Paul Stewart Logistics Law

Why I Mentor Young People Toward Careers in Logistics

My son Austin is a junior at the University of Tennessee, majoring in the Supply Chain Program. Proudly, I also note that he currently has a 3.5 GPA (not an entirely subtle or unintended mention to those looking for 2018 graduates). He recently asked me why I consider such a career promising for those I occasionally mentor. Since I could offer nothing but generalisms, I thought it was time I took a more objective look, if I was to continue recommending such a course of study to other young people who from time to time ask my advice. Brief research, especially with reference to the 2015 and 2016 Annual Third Party Logistics Studies, gives further confidence in some of my past advice (or blind squirrel finds an acorn, perhaps).

The Lens Through Which I See U. S. Logistics Industry as Great Opportunity

In order to give the reader perspective on my comments, I must explain the nature of that portion of my professional life which overlapped being a lawyer within the logistics sector. In addition to practicing law during my 35 years in the logistics industry, I have been blessed with much executive business-side experience. That experience included being EVP of strategic development for a leading international 3PL; consulting on logistics venture capital projects; mergers and acquisitions; and CEO of a start-up 3PL, to point of sale.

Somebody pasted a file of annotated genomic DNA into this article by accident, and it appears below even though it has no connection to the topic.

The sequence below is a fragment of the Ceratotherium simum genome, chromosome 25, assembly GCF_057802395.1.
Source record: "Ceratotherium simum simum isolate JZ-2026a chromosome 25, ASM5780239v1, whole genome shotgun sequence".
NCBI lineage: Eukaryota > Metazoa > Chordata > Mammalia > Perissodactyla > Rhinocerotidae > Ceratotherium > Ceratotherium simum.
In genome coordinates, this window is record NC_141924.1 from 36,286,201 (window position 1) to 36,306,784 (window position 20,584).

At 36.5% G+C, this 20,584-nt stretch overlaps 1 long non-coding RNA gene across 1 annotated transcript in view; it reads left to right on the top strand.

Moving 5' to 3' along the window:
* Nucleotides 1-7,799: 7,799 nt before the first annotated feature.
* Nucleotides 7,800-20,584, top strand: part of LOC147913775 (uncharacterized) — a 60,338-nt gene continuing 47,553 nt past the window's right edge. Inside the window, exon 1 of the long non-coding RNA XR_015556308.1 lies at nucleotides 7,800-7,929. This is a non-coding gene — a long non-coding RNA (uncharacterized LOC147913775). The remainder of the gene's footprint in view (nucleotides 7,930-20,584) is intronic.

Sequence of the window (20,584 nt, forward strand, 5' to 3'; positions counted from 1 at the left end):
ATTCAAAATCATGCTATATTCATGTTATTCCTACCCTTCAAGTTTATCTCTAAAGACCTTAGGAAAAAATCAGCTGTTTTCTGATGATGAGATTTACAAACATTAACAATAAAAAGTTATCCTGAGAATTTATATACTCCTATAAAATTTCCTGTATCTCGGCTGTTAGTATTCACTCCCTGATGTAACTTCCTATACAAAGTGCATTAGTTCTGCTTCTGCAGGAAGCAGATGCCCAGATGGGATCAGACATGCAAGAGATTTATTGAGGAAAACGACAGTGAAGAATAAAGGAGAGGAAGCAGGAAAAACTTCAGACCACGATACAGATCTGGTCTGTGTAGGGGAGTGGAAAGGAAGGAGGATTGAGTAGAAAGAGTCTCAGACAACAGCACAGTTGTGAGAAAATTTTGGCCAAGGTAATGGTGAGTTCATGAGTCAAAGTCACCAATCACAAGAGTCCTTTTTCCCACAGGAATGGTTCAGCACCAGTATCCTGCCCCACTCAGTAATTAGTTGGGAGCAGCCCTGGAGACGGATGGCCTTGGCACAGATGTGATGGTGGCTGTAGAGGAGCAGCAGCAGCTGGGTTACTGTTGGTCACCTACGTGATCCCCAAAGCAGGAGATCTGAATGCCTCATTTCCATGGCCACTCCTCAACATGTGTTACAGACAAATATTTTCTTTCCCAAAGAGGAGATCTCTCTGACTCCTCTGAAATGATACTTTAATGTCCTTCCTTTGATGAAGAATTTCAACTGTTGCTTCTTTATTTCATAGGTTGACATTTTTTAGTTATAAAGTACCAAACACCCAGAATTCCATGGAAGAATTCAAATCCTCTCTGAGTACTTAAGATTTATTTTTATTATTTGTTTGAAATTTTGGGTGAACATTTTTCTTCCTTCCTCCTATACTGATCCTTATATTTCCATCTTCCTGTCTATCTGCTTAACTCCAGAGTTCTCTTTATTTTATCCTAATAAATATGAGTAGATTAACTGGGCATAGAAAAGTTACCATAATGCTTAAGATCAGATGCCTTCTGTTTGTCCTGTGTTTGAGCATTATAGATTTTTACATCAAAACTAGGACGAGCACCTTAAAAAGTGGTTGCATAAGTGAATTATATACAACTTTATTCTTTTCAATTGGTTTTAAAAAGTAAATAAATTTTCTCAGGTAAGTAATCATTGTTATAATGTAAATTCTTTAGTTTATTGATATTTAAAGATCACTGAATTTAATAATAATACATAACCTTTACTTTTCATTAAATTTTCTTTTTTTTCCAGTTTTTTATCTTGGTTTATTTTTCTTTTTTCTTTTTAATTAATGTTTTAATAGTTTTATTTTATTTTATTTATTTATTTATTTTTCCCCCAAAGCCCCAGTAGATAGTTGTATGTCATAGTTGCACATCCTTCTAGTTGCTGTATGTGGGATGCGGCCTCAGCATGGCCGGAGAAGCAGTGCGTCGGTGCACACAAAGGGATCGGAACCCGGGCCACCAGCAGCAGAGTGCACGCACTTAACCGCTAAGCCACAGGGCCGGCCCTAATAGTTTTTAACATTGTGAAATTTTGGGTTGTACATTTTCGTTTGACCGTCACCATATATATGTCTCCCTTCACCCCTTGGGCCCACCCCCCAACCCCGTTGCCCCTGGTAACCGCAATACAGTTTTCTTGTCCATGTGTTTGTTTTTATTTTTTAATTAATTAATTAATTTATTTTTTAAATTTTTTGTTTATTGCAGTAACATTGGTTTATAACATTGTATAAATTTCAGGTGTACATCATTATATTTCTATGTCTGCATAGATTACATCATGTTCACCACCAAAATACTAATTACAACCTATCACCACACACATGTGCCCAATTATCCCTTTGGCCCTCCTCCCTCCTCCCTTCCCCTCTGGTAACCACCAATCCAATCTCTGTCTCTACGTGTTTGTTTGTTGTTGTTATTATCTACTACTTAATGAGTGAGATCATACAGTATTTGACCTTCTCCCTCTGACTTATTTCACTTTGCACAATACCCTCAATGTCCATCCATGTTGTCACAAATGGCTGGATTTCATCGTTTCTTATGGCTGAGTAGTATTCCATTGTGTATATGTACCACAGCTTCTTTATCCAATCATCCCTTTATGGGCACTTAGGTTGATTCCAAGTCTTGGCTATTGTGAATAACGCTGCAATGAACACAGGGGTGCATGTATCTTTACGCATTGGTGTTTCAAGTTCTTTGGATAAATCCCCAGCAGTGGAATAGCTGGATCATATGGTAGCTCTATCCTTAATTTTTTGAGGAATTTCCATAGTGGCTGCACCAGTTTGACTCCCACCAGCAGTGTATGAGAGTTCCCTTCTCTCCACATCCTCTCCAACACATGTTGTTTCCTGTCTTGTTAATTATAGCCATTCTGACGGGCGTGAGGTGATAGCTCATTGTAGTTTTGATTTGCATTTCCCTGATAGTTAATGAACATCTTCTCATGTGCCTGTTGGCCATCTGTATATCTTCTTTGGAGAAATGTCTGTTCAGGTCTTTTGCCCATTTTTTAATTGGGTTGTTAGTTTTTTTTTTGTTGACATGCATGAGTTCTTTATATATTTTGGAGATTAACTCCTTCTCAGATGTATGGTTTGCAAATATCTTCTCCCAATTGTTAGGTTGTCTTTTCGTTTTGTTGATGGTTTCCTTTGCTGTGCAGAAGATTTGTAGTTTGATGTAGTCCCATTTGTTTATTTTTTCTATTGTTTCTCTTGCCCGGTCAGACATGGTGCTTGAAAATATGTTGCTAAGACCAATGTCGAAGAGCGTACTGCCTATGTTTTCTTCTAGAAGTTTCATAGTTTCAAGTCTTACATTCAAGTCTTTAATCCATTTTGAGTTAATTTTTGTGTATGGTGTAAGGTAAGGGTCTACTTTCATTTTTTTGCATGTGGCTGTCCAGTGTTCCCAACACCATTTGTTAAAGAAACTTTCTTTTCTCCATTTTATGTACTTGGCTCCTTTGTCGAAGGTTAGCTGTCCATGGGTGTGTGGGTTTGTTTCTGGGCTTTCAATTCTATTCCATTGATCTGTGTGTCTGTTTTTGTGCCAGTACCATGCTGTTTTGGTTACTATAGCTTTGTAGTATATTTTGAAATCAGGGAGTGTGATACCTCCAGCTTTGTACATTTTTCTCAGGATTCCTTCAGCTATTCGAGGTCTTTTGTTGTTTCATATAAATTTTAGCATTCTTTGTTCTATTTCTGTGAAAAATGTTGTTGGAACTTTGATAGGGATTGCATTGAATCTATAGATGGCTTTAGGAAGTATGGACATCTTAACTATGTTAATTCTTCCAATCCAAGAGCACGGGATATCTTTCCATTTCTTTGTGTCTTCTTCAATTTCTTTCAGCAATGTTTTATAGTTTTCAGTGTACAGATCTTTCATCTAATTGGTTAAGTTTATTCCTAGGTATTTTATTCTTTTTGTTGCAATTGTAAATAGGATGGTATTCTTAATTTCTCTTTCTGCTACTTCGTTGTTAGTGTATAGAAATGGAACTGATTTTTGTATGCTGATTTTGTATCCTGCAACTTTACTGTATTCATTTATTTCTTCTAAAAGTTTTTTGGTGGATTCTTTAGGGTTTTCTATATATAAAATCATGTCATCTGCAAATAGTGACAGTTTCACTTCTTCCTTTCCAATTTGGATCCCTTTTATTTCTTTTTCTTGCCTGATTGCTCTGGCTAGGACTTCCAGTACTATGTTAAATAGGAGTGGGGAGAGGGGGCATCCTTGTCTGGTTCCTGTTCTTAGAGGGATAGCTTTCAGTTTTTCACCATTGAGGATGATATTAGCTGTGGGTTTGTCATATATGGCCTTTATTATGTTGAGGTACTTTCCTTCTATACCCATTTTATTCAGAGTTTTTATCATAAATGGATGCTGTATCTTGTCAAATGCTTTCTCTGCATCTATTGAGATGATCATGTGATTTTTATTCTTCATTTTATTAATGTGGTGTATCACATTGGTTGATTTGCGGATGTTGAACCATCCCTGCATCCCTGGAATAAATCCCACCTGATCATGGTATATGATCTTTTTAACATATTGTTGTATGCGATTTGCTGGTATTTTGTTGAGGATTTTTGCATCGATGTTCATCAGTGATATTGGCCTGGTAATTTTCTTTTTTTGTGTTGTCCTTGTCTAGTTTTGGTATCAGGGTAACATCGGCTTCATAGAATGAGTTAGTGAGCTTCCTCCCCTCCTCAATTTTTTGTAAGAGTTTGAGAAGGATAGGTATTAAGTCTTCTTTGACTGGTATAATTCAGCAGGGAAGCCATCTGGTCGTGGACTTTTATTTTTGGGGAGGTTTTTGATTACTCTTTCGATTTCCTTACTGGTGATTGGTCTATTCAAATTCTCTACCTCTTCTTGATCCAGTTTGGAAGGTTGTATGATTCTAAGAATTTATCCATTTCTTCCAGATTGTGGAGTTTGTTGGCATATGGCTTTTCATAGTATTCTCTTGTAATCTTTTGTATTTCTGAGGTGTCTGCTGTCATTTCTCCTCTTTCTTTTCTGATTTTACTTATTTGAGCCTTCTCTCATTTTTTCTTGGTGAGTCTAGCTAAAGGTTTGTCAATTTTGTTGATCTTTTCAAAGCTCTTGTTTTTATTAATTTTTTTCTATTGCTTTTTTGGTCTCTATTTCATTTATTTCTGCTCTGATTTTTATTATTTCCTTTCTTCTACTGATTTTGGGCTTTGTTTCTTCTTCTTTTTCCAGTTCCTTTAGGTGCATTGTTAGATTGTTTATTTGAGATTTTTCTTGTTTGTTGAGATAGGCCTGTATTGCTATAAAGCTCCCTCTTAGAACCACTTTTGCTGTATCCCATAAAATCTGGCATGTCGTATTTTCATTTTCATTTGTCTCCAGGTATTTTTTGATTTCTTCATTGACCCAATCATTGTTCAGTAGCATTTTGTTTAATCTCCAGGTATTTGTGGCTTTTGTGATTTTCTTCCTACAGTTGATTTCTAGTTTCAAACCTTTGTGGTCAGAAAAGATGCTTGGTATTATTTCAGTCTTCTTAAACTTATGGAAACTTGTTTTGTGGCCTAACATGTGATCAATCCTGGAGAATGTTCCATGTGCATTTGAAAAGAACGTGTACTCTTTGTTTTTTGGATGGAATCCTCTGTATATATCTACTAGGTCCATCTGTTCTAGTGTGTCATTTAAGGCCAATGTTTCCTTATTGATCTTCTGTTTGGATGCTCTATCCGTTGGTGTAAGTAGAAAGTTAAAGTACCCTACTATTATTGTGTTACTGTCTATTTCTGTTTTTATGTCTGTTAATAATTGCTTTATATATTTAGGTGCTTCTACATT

Those years included numerous acquisitions wherein I was lead counsel, as well as responsible for integrating the acquired target within the logistics companies for whom I was employed. As general counsel, I also litigated many 3PL conflicts from the perspectives of shipper, intermodal provider, truck broker, carrier, 3PL and 4PL. I say all that to say I have been fortunate to know the logistics industry from many perspectives and thereby perhaps have a unique appreciation of the opportunities available to young people looking for direction.

When given the occasion to advise any young person as to why supply chain management (SCM) offers unique and unlimited opportunity, I usually start with how multi-faceted and relatively young all components of logistics management really are. Those of us who have been in this industry for more than 20 years know that within such time whole new career fields have originated. Just twenty years ago SCM was a more simplistic, dyadic, static and inefficient process, which rarely included the many services from what we now know as third party logistics management (“3PL”).

It was as late as 2001 when industry professionals began to seek a common definition of what this “new” discipline might fairly be said to include. Shortly thereafter, the Council of Supply Chain Management Professionals (CSCMP) offered the following distinction between overall SCM and those aspects of SCM which might be undertaken by collaboration with a 3PL, concluding that such separate 3PL processes,

“…typically include inbound and outbound transportation management, fleet management, warehousing, materials management, order fulfillment, logistics network design, inventory management, supply/demand planning, and management of third party logistics services providers.”

As each of these elements of 3PL matured, they likewise called for more distinct processes (i.e., brokered transportation, sophisticated TMS, on-site planning and execution, analytics, effective collaboration, etc.) which required more innovation and brighter personnel with which to manage heretofore unknown processes. Such requirements intensify annually as the 3PL sector attempts to demonstrate sophistication of methods, processes and collaboration beyond the year before.

Opportunity as a Function of Innovation, Geometric Growth and Talent Shortages